Assuming that these cover every area of translation, from legal to healthcare documents, it can’t have that much exposure to each area. So, its abilities will always be greatly limited.

Context

This limitation is most evident in a lack of understanding of context. Direct translation can only go so far. It can’t grasp culture and nuance.

This is particularly relevant in game localization. Game characters are usually larger than life, with memorable personalities and quirks. These come across most in their speech.

So while machines can accurately translate grocery lists, they can’t handle dialogue full of sarcasm, aggression, and humor.

Specific Game Translation Issues with DeepL

Translation issues go beyond character speech. Here are specific areas that suffer when machine translators try to localize games.

Consistency

Human translators know when to use synonyms and when to be consistent with the same word. Machine translation tools don’t.

Within the same sentence, machines may use unnecessary and confusing synonyms. But human translators ensure everything from your UI to your dialogue is consistent.

Technical Requirements

This consistency is critical with technical requirements. Especially on a mobile game project, different operating systems use different words.

For example, in French, the word “Settings” differs on Android and iOS. Machine translators don’t know that, so your game could clash with the devices.

Punctuation

Punctuation isn’t universal. Each language uses speech marks, brackets, and spacing differently.

This isn’t exclusive to non-Indo-European languages like Korean or Arabic. Even European languages have varying punctuation rules. Last we checked, DeepL doesn’t offer to make the appropriate adjustments.

Placeholders

Game language is full of placeholders. They can take the form of numbers, symbols, symbol combinations, or words in brackets.

Placeholders indicate where other things will actually go when the game is published. These could be:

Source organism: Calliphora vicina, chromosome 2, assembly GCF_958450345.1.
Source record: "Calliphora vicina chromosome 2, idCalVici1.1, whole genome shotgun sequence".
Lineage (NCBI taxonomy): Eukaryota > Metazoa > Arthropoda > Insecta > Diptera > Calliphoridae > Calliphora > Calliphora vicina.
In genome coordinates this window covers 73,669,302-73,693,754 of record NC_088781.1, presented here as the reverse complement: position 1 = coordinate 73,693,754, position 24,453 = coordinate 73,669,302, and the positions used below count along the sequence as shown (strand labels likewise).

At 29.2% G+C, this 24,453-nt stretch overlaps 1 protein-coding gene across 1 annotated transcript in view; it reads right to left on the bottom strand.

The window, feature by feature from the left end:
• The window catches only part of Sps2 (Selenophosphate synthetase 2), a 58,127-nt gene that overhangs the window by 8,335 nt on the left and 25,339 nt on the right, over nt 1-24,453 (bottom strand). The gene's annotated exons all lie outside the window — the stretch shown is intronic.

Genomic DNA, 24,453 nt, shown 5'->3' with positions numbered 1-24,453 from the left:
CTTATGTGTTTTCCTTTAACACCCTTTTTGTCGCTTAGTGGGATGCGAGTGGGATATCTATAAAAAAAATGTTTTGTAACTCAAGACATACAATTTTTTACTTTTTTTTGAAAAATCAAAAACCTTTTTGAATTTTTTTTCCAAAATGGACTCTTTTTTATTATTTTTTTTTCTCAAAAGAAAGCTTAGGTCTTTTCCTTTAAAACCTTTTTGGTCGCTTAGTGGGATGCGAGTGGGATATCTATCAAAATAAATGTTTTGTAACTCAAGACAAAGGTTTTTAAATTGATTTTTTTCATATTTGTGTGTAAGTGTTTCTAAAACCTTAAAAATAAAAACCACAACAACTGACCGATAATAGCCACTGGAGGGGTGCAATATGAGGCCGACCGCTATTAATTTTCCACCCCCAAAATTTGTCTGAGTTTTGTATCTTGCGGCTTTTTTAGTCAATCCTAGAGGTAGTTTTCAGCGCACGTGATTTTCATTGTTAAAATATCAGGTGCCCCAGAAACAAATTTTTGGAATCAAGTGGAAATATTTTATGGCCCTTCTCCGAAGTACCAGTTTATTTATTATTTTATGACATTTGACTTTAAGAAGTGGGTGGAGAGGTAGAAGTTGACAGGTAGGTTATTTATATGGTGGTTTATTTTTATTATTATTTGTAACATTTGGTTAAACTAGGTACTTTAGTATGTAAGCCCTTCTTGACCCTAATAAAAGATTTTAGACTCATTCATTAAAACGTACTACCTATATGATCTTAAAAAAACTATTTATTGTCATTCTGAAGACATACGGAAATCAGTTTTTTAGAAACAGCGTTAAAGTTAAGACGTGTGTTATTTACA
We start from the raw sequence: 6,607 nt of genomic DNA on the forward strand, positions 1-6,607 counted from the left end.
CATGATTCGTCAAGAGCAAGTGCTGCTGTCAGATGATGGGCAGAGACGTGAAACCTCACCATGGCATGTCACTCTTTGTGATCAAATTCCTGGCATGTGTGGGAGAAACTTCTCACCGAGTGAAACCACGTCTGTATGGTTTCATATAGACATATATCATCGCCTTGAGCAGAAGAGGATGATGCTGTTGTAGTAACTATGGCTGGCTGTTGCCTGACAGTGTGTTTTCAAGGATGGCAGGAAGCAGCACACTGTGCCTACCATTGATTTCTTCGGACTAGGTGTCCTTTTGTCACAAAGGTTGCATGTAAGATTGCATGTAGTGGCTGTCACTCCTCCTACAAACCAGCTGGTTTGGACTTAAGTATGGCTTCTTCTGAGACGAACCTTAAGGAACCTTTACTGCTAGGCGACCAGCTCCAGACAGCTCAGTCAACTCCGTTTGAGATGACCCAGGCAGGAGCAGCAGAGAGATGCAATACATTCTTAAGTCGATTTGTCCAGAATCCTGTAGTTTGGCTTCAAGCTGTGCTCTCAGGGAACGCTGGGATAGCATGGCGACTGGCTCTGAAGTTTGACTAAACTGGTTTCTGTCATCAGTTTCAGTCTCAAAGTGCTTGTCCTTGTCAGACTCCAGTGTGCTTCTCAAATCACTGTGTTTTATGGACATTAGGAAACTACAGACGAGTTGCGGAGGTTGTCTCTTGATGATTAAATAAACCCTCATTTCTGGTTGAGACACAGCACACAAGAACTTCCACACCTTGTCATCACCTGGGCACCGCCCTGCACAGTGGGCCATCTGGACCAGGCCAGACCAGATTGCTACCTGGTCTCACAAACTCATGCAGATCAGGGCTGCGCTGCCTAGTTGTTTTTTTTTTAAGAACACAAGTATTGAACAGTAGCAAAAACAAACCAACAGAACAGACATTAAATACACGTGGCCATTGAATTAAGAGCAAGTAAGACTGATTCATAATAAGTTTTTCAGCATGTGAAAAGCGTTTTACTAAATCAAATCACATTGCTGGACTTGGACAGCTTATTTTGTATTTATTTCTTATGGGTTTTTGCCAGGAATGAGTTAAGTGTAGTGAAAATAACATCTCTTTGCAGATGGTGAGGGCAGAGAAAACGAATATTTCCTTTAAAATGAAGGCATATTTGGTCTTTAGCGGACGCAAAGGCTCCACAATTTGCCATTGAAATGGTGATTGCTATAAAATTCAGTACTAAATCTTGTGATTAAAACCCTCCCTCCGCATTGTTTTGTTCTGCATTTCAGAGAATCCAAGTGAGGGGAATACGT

• Button symbols
  • Custom character names
  • Numbers that vary depending on gameplay

Machine translation isn’t built to handle game punctuation. It usually gets confused and moves the punctuation around to where it thinks it makes more sense. Manually adjusting each of these errors is very time-consuming, especially if you don’t speak the language.

User Interface

A game’s user interface (UI) is crucial to the entire gaming experience. If poorly translated, it can put players off before they even begin.

But surely UI features are easy to translate, just like the figurative grocery list mentioned earlier? Not necessarily.

A grocery list is full of nouns: milk, eggs, tomatoes. UI though often uses several verbs, like “save” and “quit.”

Machine translation gets confused when these verbs aren’t in a sentence but stand-alone. It usually uses the wrong sense of the verb, like “starting” instead of “start.” This makes your UI seem offputtingly unprofessional, affecting your game localization efforts.

Language Nuances

Finally, as we’ve already touched on, machine translation can’t capture the nuance of a language. It’s effective for direct translation, but that’s not what you need.

For your characters to come alive, their dialogue needs to make sense. Otherwise, players will skip it and miss out on the heart of your game.

For example, say one of your characters often uses the exclamation “Oh shoot!” It won’t make sense if that’s directly translated into languages without that expression. Only human translators know how to replace it with a similar exclamation in the target language.

But what if your game doesn’t have lots of dialogue? Are language nuances really that important?

It doesn’t matter how much or how little text is in your game. If it’s poorly translated, it doesn’t make for a good gaming experience. This is true for free mobile games to $100 console ones.

A game product manager must ensure that their game’s translation is flawless enough that players don’t even notice it. Otherwise, the game won’t take off, and investing in overseas markets will have been a waste of time.

The Most Reliable Machine Translation Tool

Machine translation is a game-changing translation tool for communication. But it’s no substitute for human translators.

If you’re trying to achieve game localization, where should you start? There are countless specialist translation services available around the world.

But it’s best to work with game-specific translators if you’re translating a game. SandVox Solutions understands the nuances of video game language styles. We’ll make sure your game comes across with all the humor and grit you intended.

We want to hear about your game! Talk to us today so we can make your globalization dreams a reality.